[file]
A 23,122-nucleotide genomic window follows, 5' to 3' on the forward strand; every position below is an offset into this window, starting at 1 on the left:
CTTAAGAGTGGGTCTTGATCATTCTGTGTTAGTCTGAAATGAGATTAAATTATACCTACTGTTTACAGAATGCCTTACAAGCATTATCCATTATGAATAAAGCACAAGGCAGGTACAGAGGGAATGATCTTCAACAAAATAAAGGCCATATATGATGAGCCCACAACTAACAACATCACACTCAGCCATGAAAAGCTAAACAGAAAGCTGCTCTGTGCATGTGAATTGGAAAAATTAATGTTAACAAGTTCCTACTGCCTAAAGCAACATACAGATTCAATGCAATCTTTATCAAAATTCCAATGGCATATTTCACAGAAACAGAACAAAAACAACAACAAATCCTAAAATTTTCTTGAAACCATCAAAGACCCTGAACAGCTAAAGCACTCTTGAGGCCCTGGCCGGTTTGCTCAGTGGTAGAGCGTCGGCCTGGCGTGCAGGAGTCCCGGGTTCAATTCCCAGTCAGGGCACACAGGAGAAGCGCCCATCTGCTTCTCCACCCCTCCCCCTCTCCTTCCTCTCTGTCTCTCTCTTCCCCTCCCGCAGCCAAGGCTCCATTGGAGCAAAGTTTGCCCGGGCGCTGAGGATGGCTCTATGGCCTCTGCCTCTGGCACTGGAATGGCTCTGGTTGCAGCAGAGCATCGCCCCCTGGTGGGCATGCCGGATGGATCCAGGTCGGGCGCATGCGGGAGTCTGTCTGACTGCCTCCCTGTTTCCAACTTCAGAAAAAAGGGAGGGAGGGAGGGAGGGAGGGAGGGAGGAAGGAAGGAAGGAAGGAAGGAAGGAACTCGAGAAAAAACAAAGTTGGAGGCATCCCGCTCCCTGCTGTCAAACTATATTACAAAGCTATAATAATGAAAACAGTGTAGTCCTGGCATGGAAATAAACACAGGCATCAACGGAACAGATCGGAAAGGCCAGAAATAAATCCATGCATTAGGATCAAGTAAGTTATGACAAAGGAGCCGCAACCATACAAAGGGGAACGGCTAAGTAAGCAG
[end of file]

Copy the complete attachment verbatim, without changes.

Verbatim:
A 23,122-nucleotide genomic window follows, 5' to 3' on the forward strand; every position below is an offset into this window, starting at 1 on the left:
CTTAAGAGTGGGTCTTGATCATTCTGTGTTAGTCTGAAATGAGATTAAATTATACCTACTGTTTACAGAATGCCTTACAAGCATTATCCATTATGAATAAAGCACAAGGCAGGTACAGAGGGAATGATCTTCAACAAAATAAAGGCCATATATGATGAGCCCACAACTAACAACATCACACTCAGCCATGAAAAGCTAAACAGAAAGCTGCTCTGTGCATGTGAATTGGAAAAATTAATGTTAACAAGTTCCTACTGCCTAAAGCAACATACAGATTCAATGCAATCTTTATCAAAATTCCAATGGCATATTTCACAGAAACAGAACAAAAACAACAACAAATCCTAAAATTTTCTTGAAACCATCAAAGACCCTGAACAGCTAAAGCACTCTTGAGGCCCTGGCCGGTTTGCTCAGTGGTAGAGCGTCGGCCTGGCGTGCAGGAGTCCCGGGTTCAATTCCCAGTCAGGGCACACAGGAGAAGCGCCCATCTGCTTCTCCACCCCTCCCCCTCTCCTTCCTCTCTGTCTCTCTCTTCCCCTCCCGCAGCCAAGGCTCCATTGGAGCAAAGTTTGCCCGGGCGCTGAGGATGGCTCTATGGCCTCTGCCTCTGGCACTGGAATGGCTCTGGTTGCAGCAGAGCATCGCCCCCTGGTGGGCATGCCGGATGGATCCAGGTCGGGCGCATGCGGGAGTCTGTCTGACTGCCTCCCTGTTTCCAACTTCAGAAAAAAGGGAGGGAGGGAGGGAGGGAGGGAGGGAGGAAGGAAGGAAGGAAGGAAGGAAGGAACTCGAGAAAAAACAAAGTTGGAGGCATCCCGCTCCCTGCTGTCAAACTATATTACAAAGCTATAATAATGAAAACAGTGTAGTCCTGGCATGGAAATAAACACAGGCATCAACGGAACAGATCGGAAAGGCCAGAAATAAATCCATGCATTAGGATCAAGTAAGTTATGACAAAGGAGCCGCAACCATACAAAGGGGAACGGCTAAGTAAGCAG